Husband Sues Hospital To Take Pregnant, Brain Dead Wife Off Life Support
FORT WORTH (CBSDFW.COM/AP) - The husband of a brain-dead, pregnant Texas woman on Tuesday sued the hospital keeping her on life support, saying doctors are doing so against her and her family’s wishes.
The lawsuit filed in state district court asks a judge to order John Peter Smith Hospital in Fort Worth to remove life support for Marlise Munoz, a North Texas woman who was 14 weeks pregnant when her husband found her unconscious on Nov. 26. Her family says the exact cause of her condition isn’t known, though a blood clot is a possibility.
The hospital has said a state law prohibits life-saving treatment from being denied to pregnant patients.
Erick Munoz said a doctor told him his wife is considered brain-dead. He says that he and his wife, who are both paramedics, are very familiar with end-of-life issues and that she has made it clear to him that she would not want life support in this kind of situation. Marlise Munoz’s parents agree.
Experts familiar with the Texas law say the hospital is incorrectly applying the statute because Munoz would be considered legally and medically dead.
“Marlise Munoz is dead, and she gave clear instructions to her husband and family – Marlise was not to remain on any type of artificial ‘life sustaining treatment’, ventilators or the like,” the lawsuit said. “There is no reason JPS should be allowed to continue treatment on Marlise Munoz’s dead body, and this Court should order JPS to immediately discontinue such.”
Erick Munoz’s lawyers, Heather King and Jessica Hall Janicek, also asked for an expedited answer from the court. No hearing was immediately scheduled.
Hospital spokeswoman J.R. Labbe directed questions about the lawsuit to the Tarrant County District Attorney’s office, where spokeswoman Melody McDonald Lanier said attorneys were reviewing the case and declined to comment further.
Labbe previously has said hospital officials stand by their position: “This is not a difficult decision for us. We are following the law.”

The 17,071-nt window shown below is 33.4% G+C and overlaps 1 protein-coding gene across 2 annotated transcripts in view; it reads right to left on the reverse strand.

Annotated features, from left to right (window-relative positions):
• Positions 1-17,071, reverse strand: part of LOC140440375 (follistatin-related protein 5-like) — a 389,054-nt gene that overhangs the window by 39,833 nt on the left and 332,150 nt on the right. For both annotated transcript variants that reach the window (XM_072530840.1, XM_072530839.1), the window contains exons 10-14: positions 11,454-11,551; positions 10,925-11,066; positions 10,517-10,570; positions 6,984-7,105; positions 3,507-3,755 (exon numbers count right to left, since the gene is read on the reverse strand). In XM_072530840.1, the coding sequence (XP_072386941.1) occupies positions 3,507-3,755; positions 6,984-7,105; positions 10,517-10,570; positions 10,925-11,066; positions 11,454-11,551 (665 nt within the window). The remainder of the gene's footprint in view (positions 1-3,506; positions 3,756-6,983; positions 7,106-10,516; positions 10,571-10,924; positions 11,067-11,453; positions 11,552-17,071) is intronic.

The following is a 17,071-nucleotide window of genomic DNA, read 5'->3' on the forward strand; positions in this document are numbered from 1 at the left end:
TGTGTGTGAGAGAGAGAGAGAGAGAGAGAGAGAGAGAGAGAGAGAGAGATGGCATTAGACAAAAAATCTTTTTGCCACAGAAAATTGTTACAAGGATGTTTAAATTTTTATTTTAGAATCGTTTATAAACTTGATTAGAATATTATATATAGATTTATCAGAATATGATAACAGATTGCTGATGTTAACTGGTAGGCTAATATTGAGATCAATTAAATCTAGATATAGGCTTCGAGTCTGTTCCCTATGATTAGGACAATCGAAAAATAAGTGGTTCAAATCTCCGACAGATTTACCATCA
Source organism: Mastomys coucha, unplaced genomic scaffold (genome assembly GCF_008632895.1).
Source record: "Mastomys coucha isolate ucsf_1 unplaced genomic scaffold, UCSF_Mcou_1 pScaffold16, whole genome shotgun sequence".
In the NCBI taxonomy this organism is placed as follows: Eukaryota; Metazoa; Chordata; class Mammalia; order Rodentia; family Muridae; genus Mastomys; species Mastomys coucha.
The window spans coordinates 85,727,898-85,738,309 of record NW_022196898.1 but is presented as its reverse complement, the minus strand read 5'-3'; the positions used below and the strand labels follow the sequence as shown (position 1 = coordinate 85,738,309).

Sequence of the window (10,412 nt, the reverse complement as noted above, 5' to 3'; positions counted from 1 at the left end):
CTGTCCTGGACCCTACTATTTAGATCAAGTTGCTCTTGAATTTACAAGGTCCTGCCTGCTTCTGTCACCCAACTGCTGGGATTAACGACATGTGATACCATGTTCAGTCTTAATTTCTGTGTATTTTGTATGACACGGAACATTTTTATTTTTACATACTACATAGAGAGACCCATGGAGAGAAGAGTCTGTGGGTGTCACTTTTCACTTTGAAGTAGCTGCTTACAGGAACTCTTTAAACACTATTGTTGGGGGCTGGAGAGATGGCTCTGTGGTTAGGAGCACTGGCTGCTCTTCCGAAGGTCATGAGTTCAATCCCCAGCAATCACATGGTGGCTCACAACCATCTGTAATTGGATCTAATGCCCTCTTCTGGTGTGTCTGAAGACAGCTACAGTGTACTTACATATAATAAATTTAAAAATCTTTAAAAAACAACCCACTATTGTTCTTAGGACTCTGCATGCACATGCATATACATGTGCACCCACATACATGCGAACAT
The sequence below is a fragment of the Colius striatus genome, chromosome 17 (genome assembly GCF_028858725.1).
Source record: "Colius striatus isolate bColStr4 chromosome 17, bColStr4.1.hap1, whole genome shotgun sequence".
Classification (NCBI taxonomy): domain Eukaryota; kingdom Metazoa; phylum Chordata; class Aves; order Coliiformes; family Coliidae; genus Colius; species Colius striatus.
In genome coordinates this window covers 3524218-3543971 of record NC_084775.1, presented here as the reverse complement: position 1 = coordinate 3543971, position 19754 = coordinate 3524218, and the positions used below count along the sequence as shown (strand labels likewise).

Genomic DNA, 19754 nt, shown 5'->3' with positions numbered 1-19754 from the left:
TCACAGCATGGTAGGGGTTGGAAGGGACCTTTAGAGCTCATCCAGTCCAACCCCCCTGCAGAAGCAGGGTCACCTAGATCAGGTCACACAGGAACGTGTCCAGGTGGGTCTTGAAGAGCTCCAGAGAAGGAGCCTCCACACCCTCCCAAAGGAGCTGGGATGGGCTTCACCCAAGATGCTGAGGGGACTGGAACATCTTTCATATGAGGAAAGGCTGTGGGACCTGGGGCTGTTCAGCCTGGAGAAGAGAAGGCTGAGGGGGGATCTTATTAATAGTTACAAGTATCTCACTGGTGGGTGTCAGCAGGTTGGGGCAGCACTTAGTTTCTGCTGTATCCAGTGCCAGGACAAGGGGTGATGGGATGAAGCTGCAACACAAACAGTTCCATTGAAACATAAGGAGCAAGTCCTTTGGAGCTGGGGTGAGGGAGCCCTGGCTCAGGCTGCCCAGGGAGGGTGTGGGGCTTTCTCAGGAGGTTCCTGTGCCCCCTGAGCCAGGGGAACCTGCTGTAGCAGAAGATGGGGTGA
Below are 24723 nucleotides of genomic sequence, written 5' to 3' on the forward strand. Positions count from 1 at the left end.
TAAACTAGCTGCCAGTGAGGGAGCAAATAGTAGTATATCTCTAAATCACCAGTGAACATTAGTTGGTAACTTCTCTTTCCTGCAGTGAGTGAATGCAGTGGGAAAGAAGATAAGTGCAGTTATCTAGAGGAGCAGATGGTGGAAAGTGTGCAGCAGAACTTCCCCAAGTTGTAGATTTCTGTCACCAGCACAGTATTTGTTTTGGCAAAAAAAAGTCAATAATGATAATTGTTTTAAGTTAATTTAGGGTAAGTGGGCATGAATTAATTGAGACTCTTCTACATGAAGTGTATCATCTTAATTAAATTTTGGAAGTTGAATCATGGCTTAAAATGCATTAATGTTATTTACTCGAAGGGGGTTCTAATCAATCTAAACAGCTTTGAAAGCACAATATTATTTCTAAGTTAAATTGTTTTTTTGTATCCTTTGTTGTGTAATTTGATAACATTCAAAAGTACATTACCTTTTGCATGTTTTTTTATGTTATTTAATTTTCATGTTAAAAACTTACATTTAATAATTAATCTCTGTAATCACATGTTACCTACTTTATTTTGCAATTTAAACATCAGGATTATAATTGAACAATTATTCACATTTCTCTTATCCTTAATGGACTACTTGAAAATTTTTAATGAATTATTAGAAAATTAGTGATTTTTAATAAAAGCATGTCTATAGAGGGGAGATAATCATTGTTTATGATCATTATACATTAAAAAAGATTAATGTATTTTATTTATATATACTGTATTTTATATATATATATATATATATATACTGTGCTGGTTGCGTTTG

Erick Munoz’s lawsuit argues that his directives – and the hospital’s decision to not follow them – no longer matter because Marlise Munoz is dead under Texas law.
“As such, her body should instead immediately be released to her family,” the lawsuit says.
The family has said they do not know the condition of the fetus. Marlise Munoz is believed to have been without oxygen for some time before her husband found her. Doctors have told Erick Munoz that they are monitoring the fetus, but Munoz has said he’s uncertain about how healthy the fetus will be given his wife’s condition.
“You know what kind of damage my wife sustained, and what kind of possible damage the baby inside her sustained,” he said during a recent interview.
Marlise’s mother, Lynne Machado, told CBS 11 news in a recent interview, “It’s hard to start the grieving process when we know she’s gone. It’s honoring what our daughter wanted. She did not want to be on life support.”
After filing the lawsuit, the Munoz family released a statement saying they are not talking to the media at this time.
A 2010 article in the journal BMC Medicine found 30 cases of brain-dead pregnant women over about 30 years. Of 19 reported results, the journal found 12 in which a viable child was born and had post-birth data for two years on only six of them – all of whom developed normally, according to the journal.
In refusing to take Marlise Munoz off life support, the hospital has cited a provision of the Texas Advance Directives Act that reads: “A person may not withdraw or withhold life-sustaining treatment under this subchapter from a pregnant patient.”
Experts interviewed by The Associated Press, including two who helped draft the legislation, said a brain-dead patient’s case wouldn’t be covered by the law.
“This patient is neither terminally nor irreversibly ill,” said Dr. Robert Fine, clinical director of the office of clinical ethics and palliative care for Baylor Health Care System. “Under Texas law, this patient is legally dead.”
Tom Mayo, a Southern Methodist University law professor, said he did not believe the law applied in this case.
“It simply says that if you were to take the life support away, you’d be outside the subchapter,” Mayo said. “It doesn’t have an affirmative command in it that you must keep life support going.”
(©2014 CBS Local Media, a division of CBS Radio Inc. All Rights Reserved. This material may not be published, broadcast, rewritten, or redistributed. The Associated Press contributed to this report.)
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